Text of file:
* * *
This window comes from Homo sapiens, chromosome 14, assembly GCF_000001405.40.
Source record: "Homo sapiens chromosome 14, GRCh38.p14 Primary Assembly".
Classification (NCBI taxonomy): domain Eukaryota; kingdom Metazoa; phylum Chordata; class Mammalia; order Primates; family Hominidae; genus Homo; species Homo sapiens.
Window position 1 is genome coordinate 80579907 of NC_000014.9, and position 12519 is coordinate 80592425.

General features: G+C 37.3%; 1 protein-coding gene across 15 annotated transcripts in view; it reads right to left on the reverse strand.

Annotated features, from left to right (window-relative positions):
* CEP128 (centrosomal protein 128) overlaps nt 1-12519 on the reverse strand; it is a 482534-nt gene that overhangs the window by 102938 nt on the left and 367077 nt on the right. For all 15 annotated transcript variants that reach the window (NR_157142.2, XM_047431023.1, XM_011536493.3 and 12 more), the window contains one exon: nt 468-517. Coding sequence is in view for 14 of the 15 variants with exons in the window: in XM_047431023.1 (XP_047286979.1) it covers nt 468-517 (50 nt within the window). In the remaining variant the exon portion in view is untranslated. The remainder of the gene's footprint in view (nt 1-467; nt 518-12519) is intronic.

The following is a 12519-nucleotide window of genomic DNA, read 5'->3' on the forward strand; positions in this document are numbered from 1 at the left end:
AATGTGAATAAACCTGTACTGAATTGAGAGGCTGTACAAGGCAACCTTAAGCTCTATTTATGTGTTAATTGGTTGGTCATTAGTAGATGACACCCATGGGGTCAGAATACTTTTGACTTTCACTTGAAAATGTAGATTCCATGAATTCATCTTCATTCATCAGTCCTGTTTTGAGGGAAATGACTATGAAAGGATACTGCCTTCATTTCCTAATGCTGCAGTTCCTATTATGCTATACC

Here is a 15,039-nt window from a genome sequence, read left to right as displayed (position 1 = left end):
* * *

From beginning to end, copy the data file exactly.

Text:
This window comes from Homo sapiens, chromosome 14, assembly GCF_000001405.40.
Source record: "Homo sapiens chromosome 14, GRCh38.p14 Primary Assembly".
Classification (NCBI taxonomy): domain Eukaryota; kingdom Metazoa; phylum Chordata; class Mammalia; order Primates; family Hominidae; genus Homo; species Homo sapiens.
Window position 1 is genome coordinate 80579907 of NC_000014.9, and position 12519 is coordinate 80592425.

General features: G+C 37.3%; 1 protein-coding gene across 15 annotated transcripts in view; it reads right to left on the reverse strand.

Annotated features, from left to right (window-relative positions):
* CEP128 (centrosomal protein 128) overlaps nt 1-12519 on the reverse strand; it is a 482534-nt gene that overhangs the window by 102938 nt on the left and 367077 nt on the right. For all 15 annotated transcript variants that reach the window (NR_157142.2, XM_047431023.1, XM_011536493.3 and 12 more), the window contains one exon: nt 468-517. Coding sequence is in view for 14 of the 15 variants with exons in the window: in XM_047431023.1 (XP_047286979.1) it covers nt 468-517 (50 nt within the window). In the remaining variant the exon portion in view is untranslated. The remainder of the gene's footprint in view (nt 1-467; nt 518-12519) is intronic.

The following is a 12519-nucleotide window of genomic DNA, read 5'->3' on the forward strand; positions in this document are numbered from 1 at the left end:
AATGTGAATAAACCTGTACTGAATTGAGAGGCTGTACAAGGCAACCTTAAGCTCTATTTATGTGTTAATTGGTTGGTCATTAGTAGATGACACCCATGGGGTCAGAATACTTTTGACTTTCACTTGAAAATGTAGATTCCATGAATTCATCTTCATTCATCAGTCCTGTTTTGAGGGAAATGACTATGAAAGGATACTGCCTTCATTTCCTAATGCTGCAGTTCCTATTATGCTATACC

Here is a 15,039-nt window from a genome sequence, read left to right as displayed (position 1 = left end):